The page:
A legal motion is a procedural device in law to bring a limited, contested matter before a court for decision. A motion may be thought of as a request to the judge (or judges) to make a decision about the case. Motions may be made at any point in administrative, criminal or civil proceedings, although that right is regulated by court rules which vary from place to place. The party requesting the motion is called the movant.
Under Rule 12 of the Federal Rules of Criminal Procedure, a party may raise by motion any defense, objection, or request that the court can determine without a trial of the general issue. Before the trial starts, the motions can be based on defects in instituting the prosecution, defects in the indictment or information (which can be challenged at any stage but are generally raised before a trial begins). Pleadings in a federal criminal trial are pleadings in a criminal proceeding are the indictment, the information, and the pleas of not guilty, guilty, and nolo contendere. A motion under Rule 14 can address the statement of the charges (or individual specifications, see below) or the defendants. In these instances, the motion to dismiss is characterized as a "motion to sever charges or defendants."
Under Rule 907, (Rules for Courts-Martial ), a motion to dismiss is a request to terminate further proceedings on one or more criminal charges and specifications on grounds capable of resolution without trial of the general issue of guilt. A motion may be based on nonwaivable grounds (e.g. lack of jurisdiction or the failure to state an offense) and/or waivable grounds (denial of a right to a speedy trial, statute of limitation, double jeopardy meaning a person has been previously tried by court-martial or federal civilian court for the same offense, pardon or grant of immunity). Specifications are sometimes referred to as 'counts' or separate instances of a particular offense which are connected to specific factual evidence. A motion may seek to dismiss these specifications, especially if it is so defective it substantially misled the accused, or it is multiplicious.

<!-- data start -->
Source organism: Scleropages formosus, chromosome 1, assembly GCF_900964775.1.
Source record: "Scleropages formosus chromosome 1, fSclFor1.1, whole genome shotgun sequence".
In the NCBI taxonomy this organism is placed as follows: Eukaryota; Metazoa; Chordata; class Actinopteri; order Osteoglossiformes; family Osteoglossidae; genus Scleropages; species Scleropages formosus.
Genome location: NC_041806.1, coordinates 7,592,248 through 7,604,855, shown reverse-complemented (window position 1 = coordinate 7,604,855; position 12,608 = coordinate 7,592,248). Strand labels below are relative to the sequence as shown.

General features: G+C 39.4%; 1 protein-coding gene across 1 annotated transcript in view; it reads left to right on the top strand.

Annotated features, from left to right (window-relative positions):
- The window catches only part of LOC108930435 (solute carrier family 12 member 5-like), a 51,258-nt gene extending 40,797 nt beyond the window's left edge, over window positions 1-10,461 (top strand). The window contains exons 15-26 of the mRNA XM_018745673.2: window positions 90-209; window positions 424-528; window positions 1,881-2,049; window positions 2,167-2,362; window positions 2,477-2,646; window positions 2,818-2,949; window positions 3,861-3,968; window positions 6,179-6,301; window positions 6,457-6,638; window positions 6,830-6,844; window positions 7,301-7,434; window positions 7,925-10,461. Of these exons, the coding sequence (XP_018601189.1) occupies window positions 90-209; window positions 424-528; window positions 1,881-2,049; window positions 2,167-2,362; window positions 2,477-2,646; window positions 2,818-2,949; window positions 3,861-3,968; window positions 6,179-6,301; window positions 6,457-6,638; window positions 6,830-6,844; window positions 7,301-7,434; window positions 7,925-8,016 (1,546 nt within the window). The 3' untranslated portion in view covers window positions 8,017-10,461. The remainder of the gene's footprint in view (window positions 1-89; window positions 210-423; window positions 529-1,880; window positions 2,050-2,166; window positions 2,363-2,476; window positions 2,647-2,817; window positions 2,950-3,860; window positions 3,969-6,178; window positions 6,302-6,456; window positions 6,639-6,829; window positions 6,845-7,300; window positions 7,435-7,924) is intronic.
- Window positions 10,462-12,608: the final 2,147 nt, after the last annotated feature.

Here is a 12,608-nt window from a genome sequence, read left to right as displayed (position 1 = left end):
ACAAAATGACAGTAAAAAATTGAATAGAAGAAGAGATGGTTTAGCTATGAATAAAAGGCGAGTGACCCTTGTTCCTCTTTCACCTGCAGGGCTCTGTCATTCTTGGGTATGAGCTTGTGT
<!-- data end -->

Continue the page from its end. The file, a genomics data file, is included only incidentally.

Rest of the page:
Multiplicity also known as allied offenses of similar import is the situation where two or more allegations allege the same offense, or a situation where one defined offense necessarily includes another. A counts may also be multiplicious if two or more describe substantially the same misconduct in different ways. For example, assault and disorderly conduct may be multiplicious if facts and evidence presented at trial prove that the disorderly conduct consists solely of the assault. That is to say, if all the elements of are contained in one are all in another they are allied offenses of similar import.
Discovery motions relate to the necessary exchange of information between the parties. In the common law system, these motions capture an irreducible tension in the legal system between the right of discovery and a duty to disclose information to another.
There are numerous practical differences between the discovery expectations and practices in civil and criminal proceedings. The local rules of many courts clarify expectations with respect to civil discovery, in part because these are often poorly understood or are abused as part of a trial strategy. As a result, civil discovery rules pertain to discretionary discovery practices and much of the argument in this respect centers on the proper definition of the scope of the parties requests. Because criminal prosecutions generally implicate a well-defined constitutional guarantee, criminal discovery is much more focused on automatic disclosure principles, which if found to be violated, will trigger the dismissal of the charges.
Rules 7.1 and 26-37 of the Federal Rules of Civil Procedure , are often cited in combination with a specific local rule to form a basis for a civil discovery motion.
Rule 16, Federal Rules of Criminal Procedure, is the basis for a criminal discovery motion. Rule 906(b)(7), Rules for Courts-Martial a variety of a "motion for appropriate relief" is used as a military law basis for discovery.